domingo, abril 16, 2017

Empire of Self - a life of Gore Vidal, by Jay Parini

I have been an admirer of Gore Vidal for a long time, since the 90s. The first of his books I read was Julian, out of my interest for historical novels, then the completely different Myra Breckinridge, out of a praise by Italo Calvino. I liked them both very much, but I think it was Empire that really got me hooked, and then Palimpsest and his essays. Here was an intelligent, sensible and witty voice, even if somewhat narcissistic and not artistically great.

I read all his Narratives of Empire, several of his satirical novels and many of his essays, and his memoirs. I enjoy his writing, and find myself agreeing with him more often than not. His constant auto-biographical remarks naturally led me to take an interest in his life, and what a life it was. He's one of the writers whose life I like to know, like Virginia Woolf, Bruce Chatwin, Patrick Leigh Fermor, Simone de Beauvoir. Deeply flawed as he undoubtly was, his was a courageous life - how else would one rate his publishing a book like The City and the Pillar in the 1940s? - because some writers' lives and work are so inextricably linked.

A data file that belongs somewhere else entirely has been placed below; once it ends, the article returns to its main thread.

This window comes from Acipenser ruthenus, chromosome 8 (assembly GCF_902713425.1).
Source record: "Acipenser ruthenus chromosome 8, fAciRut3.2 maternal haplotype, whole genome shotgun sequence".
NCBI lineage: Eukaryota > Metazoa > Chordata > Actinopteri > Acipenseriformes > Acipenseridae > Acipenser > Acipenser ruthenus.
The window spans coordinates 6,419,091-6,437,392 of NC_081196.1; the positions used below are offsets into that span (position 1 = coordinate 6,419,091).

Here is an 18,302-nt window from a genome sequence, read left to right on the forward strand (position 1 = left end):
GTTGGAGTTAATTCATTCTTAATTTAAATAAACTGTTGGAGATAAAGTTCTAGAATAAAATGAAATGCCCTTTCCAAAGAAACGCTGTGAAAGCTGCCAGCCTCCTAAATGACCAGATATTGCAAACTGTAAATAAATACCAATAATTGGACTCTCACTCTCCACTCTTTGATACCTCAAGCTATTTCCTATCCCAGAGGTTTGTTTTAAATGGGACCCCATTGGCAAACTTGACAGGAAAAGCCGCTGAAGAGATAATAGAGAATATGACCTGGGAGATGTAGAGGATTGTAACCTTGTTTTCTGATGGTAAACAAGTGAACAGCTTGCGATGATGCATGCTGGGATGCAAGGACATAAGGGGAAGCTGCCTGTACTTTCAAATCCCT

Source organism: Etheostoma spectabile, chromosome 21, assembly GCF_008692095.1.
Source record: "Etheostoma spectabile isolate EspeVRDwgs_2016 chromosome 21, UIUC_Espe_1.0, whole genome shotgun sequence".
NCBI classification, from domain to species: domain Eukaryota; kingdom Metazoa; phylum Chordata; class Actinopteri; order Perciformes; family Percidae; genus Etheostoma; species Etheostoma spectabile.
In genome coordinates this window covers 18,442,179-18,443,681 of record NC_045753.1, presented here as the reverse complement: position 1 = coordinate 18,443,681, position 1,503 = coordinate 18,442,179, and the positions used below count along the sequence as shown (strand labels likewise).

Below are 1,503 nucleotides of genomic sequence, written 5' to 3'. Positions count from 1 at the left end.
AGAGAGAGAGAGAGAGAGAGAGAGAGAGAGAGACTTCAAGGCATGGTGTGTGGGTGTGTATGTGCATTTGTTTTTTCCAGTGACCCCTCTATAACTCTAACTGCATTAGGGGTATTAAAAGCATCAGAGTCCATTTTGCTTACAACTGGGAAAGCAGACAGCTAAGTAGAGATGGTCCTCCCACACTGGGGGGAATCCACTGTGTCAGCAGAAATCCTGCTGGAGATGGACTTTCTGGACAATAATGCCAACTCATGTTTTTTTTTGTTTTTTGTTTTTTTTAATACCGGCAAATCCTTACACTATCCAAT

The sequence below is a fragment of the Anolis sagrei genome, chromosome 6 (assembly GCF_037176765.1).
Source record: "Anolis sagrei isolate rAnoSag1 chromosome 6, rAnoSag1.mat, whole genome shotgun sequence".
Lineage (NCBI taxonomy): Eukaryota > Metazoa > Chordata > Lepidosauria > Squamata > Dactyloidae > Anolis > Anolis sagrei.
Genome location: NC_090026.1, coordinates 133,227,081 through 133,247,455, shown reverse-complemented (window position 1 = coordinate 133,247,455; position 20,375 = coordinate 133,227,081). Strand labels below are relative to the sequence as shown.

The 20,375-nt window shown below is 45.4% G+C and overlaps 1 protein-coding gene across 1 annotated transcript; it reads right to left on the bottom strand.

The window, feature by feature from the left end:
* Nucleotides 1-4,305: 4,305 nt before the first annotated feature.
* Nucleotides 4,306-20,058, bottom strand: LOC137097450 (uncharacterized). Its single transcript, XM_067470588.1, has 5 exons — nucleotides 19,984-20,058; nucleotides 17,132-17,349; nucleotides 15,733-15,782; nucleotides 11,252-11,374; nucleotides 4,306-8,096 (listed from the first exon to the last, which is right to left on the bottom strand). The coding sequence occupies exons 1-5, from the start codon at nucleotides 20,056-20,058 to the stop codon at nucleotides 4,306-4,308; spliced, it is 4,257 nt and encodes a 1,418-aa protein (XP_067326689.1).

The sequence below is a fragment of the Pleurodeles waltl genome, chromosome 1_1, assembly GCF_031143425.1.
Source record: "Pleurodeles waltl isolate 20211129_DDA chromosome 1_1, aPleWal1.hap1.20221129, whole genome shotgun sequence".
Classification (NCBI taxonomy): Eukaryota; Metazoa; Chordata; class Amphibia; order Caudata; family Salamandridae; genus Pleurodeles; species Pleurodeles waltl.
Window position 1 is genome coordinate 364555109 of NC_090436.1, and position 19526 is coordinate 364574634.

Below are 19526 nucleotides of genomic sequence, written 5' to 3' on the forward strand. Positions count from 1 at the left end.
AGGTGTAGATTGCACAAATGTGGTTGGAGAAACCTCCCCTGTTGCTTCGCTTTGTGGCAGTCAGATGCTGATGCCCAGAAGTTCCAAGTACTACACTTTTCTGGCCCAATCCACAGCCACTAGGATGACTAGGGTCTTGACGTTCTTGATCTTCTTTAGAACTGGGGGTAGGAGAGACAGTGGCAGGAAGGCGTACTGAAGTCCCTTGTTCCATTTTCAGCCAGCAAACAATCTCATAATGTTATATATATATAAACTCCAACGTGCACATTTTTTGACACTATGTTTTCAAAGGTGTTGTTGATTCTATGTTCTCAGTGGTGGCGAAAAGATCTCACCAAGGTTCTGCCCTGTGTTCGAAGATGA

And how can one not love his witty remarks? Just a few samples: In my country, yes, the people can say anything they want, as long as nobody is listening. They do as they are they are told. On the other hand, Hollywood makes them happy. The sort of exuberant badness which so often achieves perfect popularity cannot be faked. I am at heart a propagandist, a tremendous hater, a tiresome nag, complacently positive that there is no human problem which could not be solved if people simply would do as I advise.

Jay Parini's book looks like a very balanced biography, affectionate and acknowledging its subject's qualities and flaws. I think it's does justice to its subject, and it's also an enjoyable read.

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